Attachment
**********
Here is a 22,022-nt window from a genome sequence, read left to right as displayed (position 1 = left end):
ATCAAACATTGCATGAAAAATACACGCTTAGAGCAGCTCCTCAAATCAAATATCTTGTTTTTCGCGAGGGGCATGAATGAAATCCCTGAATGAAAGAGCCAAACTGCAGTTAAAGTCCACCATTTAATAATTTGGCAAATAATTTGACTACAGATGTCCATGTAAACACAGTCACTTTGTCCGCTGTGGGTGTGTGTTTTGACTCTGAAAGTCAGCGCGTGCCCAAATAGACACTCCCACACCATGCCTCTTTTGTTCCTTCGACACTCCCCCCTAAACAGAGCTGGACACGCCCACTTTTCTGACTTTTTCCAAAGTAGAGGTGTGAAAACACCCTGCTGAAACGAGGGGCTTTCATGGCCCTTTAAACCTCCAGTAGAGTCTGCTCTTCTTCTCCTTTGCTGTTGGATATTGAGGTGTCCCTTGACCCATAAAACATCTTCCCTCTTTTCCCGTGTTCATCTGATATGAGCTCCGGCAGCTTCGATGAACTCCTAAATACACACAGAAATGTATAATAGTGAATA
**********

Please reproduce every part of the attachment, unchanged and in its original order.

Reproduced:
Here is a 22,022-nt window from a genome sequence, read left to right as displayed (position 1 = left end):
ATCAAACATTGCATGAAAAATACACGCTTAGAGCAGCTCCTCAAATCAAATATCTTGTTTTTCGCGAGGGGCATGAATGAAATCCCTGAATGAAAGAGCCAAACTGCAGTTAAAGTCCACCATTTAATAATTTGGCAAATAATTTGACTACAGATGTCCATGTAAACACAGTCACTTTGTCCGCTGTGGGTGTGTGTTTTGACTCTGAAAGTCAGCGCGTGCCCAAATAGACACTCCCACACCATGCCTCTTTTGTTCCTTCGACACTCCCCCCTAAACAGAGCTGGACACGCCCACTTTTCTGACTTTTTCCAAAGTAGAGGTGTGAAAACACCCTGCTGAAACGAGGGGCTTTCATGGCCCTTTAAACCTCCAGTAGAGTCTGCTCTTCTTCTCCTTTGCTGTTGGATATTGAGGTGTCCCTTGACCCATAAAACATCTTCCCTCTTTTCCCGTGTTCATCTGATATGAGCTCCGGCAGCTTCGATGAACTCCTAAATACACACAGAAATGTATAATAGTGAATA